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Explore This IssueMay 2017
Alexandra Perel-Winkler, MD, is a second-year fellow at Columbia University who has an interest in the integrative and holistic management of autoimmunity, with a particular interest in ANA-related diseases and quality improvement. She hails from Vancouver, British Columbia, and loves travel, art, nature and international cuisine.
Christopher A. Mecoli, MD, is a third-year rheumatology fellow at Johns Hopkins and current chair of the Fellows-in-Training Subcommittee. He is originally from New Jersey and plans to pursue a research career after his fellowship.
The authors thank Harry Gewanter, Angus Worthing and Doug White for their helpful commentary for this article.
Advocacy in Minutes
In under five minutes, you can do the following:
- Visit the Legislative Action Center to learn about current bills and send messages to your lawmakers.
- Follow ACR on Facebook, Twitter or LinkedIn for news on ACR advocacy efforts, and join the conversation.
- Email or call your local, state or federal decision maker about an issue you care about.
- Visit Vote Smart to learn where your senators and representatives stand on issues you care about.
In under 30 minutes, you can …
- Identify a state or federal legislative issue that is important to you, and find one way that you can weigh in to influence the process.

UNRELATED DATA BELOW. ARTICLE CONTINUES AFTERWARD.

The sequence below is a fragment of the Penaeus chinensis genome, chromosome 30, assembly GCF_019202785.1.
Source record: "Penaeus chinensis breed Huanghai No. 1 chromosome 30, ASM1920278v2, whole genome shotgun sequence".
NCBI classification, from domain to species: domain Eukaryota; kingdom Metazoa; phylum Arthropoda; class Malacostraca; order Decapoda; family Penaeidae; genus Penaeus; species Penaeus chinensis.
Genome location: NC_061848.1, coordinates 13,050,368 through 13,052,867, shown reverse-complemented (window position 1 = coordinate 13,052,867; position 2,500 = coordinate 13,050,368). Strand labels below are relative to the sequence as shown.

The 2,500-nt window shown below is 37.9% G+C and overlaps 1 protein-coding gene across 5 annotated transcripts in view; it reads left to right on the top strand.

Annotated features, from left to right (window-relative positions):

- Contact elected officials about specific issues:
- By phone—Calling your members of Congress is one of the easiest ways to bring the issues of the rheumatology community to their attention. Use the AMA’s Grassroots Hotline at 800-833-6354.
- By email—You can use the ACR’s Legislative Action Center (site above) to identify your local policy makers, quickly draft a letter and send it to multiple people immediately.
- By social media—As we have all seen, the current president has made social media a very current way for the government to reach you. We can also gain traction for our advocacy efforts using these methods.
In an hour or more, you can …
- Meet with policy makers.
- Attend an ACR advocacy meeting in Washington (if interested, check out Advocates for arthritis to apply for the next meeting).
- Attend a local city council, county commissioner meeting, state legislative hearing or congressional town hall in your area on an issue that you care about.
Adapted with permission from the AAP Advocacy Guide from the American Association of Pediatrics.